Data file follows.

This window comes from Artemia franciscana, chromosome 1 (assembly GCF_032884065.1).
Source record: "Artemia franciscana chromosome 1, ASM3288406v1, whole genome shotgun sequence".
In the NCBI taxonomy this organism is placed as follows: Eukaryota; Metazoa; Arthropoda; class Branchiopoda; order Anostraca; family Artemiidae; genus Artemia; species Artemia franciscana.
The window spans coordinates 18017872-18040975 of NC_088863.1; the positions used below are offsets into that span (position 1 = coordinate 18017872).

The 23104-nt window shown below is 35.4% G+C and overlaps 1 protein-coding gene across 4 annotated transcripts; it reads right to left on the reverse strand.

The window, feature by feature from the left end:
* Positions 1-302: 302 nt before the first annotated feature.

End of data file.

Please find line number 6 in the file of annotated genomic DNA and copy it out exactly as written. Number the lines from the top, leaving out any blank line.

The window, feature by feature from the left end: